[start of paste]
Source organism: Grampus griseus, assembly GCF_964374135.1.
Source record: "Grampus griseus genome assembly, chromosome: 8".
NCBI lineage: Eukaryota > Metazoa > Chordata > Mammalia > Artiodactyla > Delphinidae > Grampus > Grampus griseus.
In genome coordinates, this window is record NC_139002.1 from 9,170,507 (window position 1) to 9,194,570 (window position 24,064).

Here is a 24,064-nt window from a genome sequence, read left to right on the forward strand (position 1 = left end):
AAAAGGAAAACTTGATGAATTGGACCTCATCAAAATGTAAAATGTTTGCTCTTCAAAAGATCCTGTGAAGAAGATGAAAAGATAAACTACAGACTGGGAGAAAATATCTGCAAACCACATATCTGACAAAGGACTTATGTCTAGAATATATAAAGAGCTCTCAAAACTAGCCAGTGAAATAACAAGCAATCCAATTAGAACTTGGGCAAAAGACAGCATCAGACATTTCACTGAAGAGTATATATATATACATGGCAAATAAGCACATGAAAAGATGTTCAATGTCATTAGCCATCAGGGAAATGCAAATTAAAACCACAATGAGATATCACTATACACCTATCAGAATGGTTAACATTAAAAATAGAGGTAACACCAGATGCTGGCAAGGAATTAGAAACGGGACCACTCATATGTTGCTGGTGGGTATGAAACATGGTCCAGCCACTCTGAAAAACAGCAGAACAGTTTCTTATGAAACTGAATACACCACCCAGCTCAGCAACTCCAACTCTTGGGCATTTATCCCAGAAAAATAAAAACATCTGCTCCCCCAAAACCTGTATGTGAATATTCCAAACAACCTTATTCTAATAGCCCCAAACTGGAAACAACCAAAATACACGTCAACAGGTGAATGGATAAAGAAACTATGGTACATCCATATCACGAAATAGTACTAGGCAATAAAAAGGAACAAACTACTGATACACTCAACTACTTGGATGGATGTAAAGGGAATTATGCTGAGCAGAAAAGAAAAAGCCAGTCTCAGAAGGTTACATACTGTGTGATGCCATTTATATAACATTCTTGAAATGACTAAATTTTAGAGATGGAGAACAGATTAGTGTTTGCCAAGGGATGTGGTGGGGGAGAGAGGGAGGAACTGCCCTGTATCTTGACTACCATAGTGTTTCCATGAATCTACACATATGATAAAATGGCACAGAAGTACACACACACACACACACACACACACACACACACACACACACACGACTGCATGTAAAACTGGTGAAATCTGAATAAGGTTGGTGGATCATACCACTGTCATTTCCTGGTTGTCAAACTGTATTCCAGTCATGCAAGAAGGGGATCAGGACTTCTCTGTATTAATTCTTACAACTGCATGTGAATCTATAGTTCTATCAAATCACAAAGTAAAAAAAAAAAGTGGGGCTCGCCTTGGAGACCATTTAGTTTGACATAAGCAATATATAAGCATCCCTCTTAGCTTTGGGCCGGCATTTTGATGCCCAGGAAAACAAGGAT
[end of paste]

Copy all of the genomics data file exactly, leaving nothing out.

Source organism: Grampus griseus, assembly GCF_964374135.1.
Source record: "Grampus griseus genome assembly, chromosome: 8".
NCBI lineage: Eukaryota > Metazoa > Chordata > Mammalia > Artiodactyla > Delphinidae > Grampus > Grampus griseus.
In genome coordinates, this window is record NC_139002.1 from 9,170,507 (window position 1) to 9,194,570 (window position 24,064).

Here is a 24,064-nt window from a genome sequence, read left to right on the forward strand (position 1 = left end):
AAAAGGAAAACTTGATGAATTGGACCTCATCAAAATGTAAAATGTTTGCTCTTCAAAAGATCCTGTGAAGAAGATGAAAAGATAAACTACAGACTGGGAGAAAATATCTGCAAACCACATATCTGACAAAGGACTTATGTCTAGAATATATAAAGAGCTCTCAAAACTAGCCAGTGAAATAACAAGCAATCCAATTAGAACTTGGGCAAAAGACAGCATCAGACATTTCACTGAAGAGTATATATATATACATGGCAAATAAGCACATGAAAAGATGTTCAATGTCATTAGCCATCAGGGAAATGCAAATTAAAACCACAATGAGATATCACTATACACCTATCAGAATGGTTAACATTAAAAATAGAGGTAACACCAGATGCTGGCAAGGAATTAGAAACGGGACCACTCATATGTTGCTGGTGGGTATGAAACATGGTCCAGCCACTCTGAAAAACAGCAGAACAGTTTCTTATGAAACTGAATACACCACCCAGCTCAGCAACTCCAACTCTTGGGCATTTATCCCAGAAAAATAAAAACATCTGCTCCCCCAAAACCTGTATGTGAATATTCCAAACAACCTTATTCTAATAGCCCCAAACTGGAAACAACCAAAATACACGTCAACAGGTGAATGGATAAAGAAACTATGGTACATCCATATCACGAAATAGTACTAGGCAATAAAAAGGAACAAACTACTGATACACTCAACTACTTGGATGGATGTAAAGGGAATTATGCTGAGCAGAAAAGAAAAAGCCAGTCTCAGAAGGTTACATACTGTGTGATGCCATTTATATAACATTCTTGAAATGACTAAATTTTAGAGATGGAGAACAGATTAGTGTTTGCCAAGGGATGTGGTGGGGGAGAGAGGGAGGAACTGCCCTGTATCTTGACTACCATAGTGTTTCCATGAATCTACACATATGATAAAATGGCACAGAAGTACACACACACACACACACACACACACACACACACACACACACACGACTGCATGTAAAACTGGTGAAATCTGAATAAGGTTGGTGGATCATACCACTGTCATTTCCTGGTTGTCAAACTGTATTCCAGTCATGCAAGAAGGGGATCAGGACTTCTCTGTATTAATTCTTACAACTGCATGTGAATCTATAGTTCTATCAAATCACAAAGTAAAAAAAAAAAGTGGGGCTCGCCTTGGAGACCATTTAGTTTGACATAAGCAATATATAAGCATCCCTCTTAGCTTTGGGCCGGCATTTTGATGCCCAGGAAAACAAGGAT